Yes, that’s my senior photo from the high school yearbook.

Many seminaries and denominations require some level of psychological testing and evaluation for people who want to become pastors. I’m on board with the concept—the last thing we want is a bunch of narcissists in charge of churches. But I do question the effectiveness of some of these evaluations.

The two things I remember from my own evaluation are that: 1) I am a liar because of course EVERYONE has done drugs at some point and 2) My marriage is in dire danger because I don’t fight with my spouse enough. These insights were: 1) Not true (I’m not a liar or particularly passive aggressive. Just basically boring.) and 2) Completely unhelpful for my preparation as a minister. Plus, they let me be a pastor anyway because I guess the world needs more dishonest, passive aggressive pastors?

Perhaps a better method of evaluation—and I suggest this based on a random idea that popped into my head a few minutes ago—would be to ask prospective pastors about their high school experience. That interview might have gone something like this:

Psychologist: So, Joanna, tell me how you felt about doing group projects in high school.

Me: Ugh. Group projects were the worst. Either someone else took over and I was left to do their grunt work, or, most often (fine, basically all the time), I took over and was left to do all of the work.

P: Other people just left you to do everything? That hardly seems fair.

Me: Well, I guess usually they did the work, but they did it wrong, so I had to fix it. It would’ve been easier to do everything myself.

P: I see. Yes. Let’s move on. Umm. How did you handle major assignments? Like projects or longer papers?

Me: I thought about them a lot. And felt really stressed. Then I started working on them the night before they were due. Then I got tired of working on them and made chocolate chip cookies—you know, to help lower my stress level. Then I finished the paper or project some time before it was due. Usually.

P: And what about friends? Did you have a large social circle?

Me: I had the best lunch table. There was a guy who self-published a Christian Heavy Metal magazine and a guy who wore a turban, and a Mormon guy (but we’re supposed to say members of the church of Jesus Christ of Latter Day Saints now). And I went bowling with my girlfriends on prom night. . . . Oh yeah. This one really cute and popular football player was pretty nice to me. But I think that was mostly because I let him be my lab partner. (Remember what I said about group projects?)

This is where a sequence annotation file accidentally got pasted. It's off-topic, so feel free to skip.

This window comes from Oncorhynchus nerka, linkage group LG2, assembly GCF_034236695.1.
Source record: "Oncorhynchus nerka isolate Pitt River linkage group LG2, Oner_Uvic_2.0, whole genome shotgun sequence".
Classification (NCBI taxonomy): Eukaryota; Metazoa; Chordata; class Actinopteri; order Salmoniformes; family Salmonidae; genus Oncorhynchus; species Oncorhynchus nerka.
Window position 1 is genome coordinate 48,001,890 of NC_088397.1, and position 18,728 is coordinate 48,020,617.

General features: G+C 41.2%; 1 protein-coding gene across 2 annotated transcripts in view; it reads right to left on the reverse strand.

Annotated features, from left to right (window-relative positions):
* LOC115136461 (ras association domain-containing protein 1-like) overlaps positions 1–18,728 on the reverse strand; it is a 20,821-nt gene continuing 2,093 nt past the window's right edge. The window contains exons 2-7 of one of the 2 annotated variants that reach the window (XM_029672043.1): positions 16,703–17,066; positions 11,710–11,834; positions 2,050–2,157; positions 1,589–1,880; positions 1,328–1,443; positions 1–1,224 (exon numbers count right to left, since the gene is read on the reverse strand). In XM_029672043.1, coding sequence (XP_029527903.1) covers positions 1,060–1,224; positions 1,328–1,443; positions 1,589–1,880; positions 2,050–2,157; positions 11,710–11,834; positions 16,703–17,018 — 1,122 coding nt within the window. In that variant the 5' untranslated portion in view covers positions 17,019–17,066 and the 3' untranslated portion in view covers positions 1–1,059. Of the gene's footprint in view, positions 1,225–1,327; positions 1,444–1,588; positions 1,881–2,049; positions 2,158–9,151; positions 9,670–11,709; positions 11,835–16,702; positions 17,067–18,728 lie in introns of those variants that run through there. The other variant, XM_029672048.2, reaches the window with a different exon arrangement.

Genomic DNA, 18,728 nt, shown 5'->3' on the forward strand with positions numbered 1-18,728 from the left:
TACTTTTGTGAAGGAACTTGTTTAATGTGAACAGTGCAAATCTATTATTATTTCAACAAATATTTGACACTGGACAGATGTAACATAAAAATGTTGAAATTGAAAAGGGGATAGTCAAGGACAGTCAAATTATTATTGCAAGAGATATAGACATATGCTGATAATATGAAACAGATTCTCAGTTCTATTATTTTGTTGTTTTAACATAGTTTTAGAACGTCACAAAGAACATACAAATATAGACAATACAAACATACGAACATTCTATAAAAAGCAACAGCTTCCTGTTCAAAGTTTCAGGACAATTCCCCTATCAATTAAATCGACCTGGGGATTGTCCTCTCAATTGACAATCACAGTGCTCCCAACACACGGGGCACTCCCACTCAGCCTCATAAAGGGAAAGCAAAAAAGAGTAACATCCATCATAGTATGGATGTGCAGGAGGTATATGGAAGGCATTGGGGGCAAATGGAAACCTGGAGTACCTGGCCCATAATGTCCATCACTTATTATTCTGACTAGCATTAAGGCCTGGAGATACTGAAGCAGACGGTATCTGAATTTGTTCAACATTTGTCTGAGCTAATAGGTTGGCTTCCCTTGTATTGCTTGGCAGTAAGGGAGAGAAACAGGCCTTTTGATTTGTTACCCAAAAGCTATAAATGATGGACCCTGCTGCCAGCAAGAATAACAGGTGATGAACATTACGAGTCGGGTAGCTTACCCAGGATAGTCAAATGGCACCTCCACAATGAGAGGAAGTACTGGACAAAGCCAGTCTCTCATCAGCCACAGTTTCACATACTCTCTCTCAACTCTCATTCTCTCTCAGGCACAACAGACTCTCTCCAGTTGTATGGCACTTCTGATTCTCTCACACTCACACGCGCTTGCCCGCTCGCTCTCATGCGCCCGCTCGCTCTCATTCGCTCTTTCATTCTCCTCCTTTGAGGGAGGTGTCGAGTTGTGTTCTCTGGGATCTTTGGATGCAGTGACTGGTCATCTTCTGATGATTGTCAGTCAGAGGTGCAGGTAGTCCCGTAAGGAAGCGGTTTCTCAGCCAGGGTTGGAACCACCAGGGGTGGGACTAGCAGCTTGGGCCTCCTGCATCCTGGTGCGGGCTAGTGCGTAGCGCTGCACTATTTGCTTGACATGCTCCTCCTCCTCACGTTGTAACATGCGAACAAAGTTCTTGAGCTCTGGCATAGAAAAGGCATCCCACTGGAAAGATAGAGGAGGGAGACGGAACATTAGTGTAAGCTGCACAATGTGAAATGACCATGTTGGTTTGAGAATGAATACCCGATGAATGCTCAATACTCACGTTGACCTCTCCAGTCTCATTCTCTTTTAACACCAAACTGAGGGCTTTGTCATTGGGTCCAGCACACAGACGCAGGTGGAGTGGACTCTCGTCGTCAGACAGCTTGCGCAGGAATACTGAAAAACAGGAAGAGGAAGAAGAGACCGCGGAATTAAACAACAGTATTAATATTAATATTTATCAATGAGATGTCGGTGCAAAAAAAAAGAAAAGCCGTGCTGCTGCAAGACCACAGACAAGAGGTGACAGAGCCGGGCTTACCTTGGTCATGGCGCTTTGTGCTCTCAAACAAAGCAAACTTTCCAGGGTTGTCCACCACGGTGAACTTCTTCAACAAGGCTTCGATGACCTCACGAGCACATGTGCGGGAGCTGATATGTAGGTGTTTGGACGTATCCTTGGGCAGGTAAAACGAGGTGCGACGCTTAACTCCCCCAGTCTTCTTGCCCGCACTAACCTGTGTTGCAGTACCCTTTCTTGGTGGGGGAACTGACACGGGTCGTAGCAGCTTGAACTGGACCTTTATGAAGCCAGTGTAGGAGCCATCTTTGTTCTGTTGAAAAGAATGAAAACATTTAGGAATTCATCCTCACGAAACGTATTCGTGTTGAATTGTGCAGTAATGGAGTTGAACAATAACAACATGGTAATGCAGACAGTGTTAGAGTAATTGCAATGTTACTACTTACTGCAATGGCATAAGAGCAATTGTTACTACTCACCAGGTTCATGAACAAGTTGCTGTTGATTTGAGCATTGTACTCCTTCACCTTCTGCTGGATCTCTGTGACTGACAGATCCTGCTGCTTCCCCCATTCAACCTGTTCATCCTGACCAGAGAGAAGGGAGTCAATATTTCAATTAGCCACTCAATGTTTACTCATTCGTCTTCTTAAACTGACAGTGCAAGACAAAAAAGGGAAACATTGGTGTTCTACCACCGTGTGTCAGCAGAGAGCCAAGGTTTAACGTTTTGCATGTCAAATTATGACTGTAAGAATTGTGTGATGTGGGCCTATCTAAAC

P: Right. And what extra-curricular activities did you do?

Me: I wrote for the school newspaper. We did this one great story where a bunch of us signed up to take ballroom dance classes together and then wrote about it. Plus we would pick random archaic words to use in each issue and see if anyone else noticed. . . . Oh. Does correcting other people’s grammar count as an extra curricular activity? I went to calculus club sometimes—but I never took calculus. (Math is hard. Not because I’m a woman, just because it’s hard.) Plus I was in forensics (the speech competition, not the crime solving kind) so I walked around talking to myself a lot. I never did debate, though, because that seemed like way too much work. Plus I didn’t want to have to think about or argue positions I didn’t agree with.

P: Yes. I see. Well. I think we have all we need here.

On second thought. It’s probably good I did the standard psych evaluation.

Joanna Harader serves as pastor of Peace Mennonite Church in Lawrence, KS, where, despite her inauspicious teenage years, they seem to like her well enough. Her blog is 

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5 thoughts on “Wits-Ends-Day: Early Warning Signs

  1. I remember my evaluation having a lot of factual errors in it. I pressed on one, which they fixed, but the others didn’t seem to be a big enough deal to fight over. Friends of mine had bigger errors. So while the experience gave me some insights about my gifts and challenges as a pastor, I didn’t find it to be a very effective evaluation tool, as some of the basis for the report was not true.


  2. If it’s the MMPI, people tend to react to it literally. It’s a much more complex tool than it seems to those not trained in working with it. And I know for sure that it screened out one person who definitely needed to be screened out. And all those things you confessed to (very much like my own) were probably picked up as well.


  3. If memory serves, I seem to recall thinking the whole thing seemed to say a whole lot more about the evaluator and the committee process than it did about me . . . Hmmmm.


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